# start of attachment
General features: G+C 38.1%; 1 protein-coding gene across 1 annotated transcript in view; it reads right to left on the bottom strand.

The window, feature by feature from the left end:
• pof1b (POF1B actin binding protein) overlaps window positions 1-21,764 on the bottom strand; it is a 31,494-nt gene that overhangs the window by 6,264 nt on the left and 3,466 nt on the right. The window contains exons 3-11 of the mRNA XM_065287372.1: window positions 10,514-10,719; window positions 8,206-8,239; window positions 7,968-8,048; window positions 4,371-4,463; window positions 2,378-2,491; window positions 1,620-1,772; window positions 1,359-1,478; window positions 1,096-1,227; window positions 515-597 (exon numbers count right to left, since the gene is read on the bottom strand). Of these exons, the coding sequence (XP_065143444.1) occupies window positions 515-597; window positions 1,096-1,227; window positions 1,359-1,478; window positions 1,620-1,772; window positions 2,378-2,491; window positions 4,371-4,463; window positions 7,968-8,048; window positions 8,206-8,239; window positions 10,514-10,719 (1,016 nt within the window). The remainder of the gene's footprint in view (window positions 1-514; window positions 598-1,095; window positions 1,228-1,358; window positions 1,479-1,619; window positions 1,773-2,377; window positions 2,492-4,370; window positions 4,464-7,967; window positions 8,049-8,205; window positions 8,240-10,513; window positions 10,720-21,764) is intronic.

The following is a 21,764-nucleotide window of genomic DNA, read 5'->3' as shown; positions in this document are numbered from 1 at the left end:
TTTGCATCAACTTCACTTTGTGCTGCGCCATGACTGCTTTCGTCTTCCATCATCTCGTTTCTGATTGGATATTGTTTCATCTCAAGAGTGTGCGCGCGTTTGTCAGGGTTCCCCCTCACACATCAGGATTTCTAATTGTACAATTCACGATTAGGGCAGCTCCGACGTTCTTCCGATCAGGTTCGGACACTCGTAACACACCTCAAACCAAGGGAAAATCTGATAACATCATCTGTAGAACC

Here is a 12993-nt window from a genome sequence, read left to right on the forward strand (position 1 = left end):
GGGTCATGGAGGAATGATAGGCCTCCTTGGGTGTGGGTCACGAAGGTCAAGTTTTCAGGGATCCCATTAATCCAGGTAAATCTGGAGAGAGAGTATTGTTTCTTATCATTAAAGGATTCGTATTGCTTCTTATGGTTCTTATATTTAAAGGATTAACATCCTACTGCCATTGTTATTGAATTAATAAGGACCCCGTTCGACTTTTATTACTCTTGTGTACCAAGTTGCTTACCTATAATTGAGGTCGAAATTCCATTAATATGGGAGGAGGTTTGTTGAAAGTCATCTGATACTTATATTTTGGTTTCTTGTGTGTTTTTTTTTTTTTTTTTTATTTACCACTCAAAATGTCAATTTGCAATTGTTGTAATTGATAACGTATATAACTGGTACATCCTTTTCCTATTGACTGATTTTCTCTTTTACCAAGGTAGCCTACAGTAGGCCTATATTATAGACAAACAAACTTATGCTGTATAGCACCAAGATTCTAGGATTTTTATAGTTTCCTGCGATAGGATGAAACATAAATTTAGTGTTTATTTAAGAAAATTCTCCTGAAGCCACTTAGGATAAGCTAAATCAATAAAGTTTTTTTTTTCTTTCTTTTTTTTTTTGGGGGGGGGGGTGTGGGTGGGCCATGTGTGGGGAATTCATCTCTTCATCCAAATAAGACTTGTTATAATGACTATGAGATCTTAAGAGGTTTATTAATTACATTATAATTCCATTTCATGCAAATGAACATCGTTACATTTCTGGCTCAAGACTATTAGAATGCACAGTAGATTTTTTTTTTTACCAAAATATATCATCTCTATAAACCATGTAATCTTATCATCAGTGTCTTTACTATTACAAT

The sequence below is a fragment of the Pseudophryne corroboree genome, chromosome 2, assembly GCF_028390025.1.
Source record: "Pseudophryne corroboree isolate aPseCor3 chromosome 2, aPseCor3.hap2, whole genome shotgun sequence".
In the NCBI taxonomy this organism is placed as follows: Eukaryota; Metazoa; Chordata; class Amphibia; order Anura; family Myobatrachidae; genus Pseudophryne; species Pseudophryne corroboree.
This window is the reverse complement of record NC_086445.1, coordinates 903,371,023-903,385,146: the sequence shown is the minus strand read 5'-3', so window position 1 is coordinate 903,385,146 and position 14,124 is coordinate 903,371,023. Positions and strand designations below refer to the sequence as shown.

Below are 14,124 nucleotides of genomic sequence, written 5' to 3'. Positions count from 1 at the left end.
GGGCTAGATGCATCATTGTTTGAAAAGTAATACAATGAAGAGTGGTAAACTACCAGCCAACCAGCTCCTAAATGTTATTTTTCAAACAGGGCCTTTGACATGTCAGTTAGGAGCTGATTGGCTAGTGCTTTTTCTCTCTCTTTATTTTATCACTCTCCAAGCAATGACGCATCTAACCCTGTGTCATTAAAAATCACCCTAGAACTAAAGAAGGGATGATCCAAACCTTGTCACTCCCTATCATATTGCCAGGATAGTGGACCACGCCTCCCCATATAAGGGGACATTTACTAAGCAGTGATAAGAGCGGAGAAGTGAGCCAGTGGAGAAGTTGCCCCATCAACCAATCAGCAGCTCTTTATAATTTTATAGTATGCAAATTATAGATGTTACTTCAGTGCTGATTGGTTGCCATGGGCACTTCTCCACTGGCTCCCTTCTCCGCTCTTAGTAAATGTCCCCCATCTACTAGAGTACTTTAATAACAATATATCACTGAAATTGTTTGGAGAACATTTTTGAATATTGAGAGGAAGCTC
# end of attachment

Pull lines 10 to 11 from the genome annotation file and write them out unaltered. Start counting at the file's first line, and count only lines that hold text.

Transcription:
In the NCBI taxonomy this organism is placed as follows: Eukaryota; Metazoa; Chordata; class Amphibia; order Anura; family Myobatrachidae; genus Pseudophryne; species Pseudophryne corroboree.
This window is the reverse complement of record NC_086445.1, coordinates 903,371,023-903,385,146: the sequence shown is the minus strand read 5'-3', so window position 1 is coordinate 903,385,146 and position 14,124 is coordinate 903,371,023. Positions and strand designations below refer to the sequence as shown.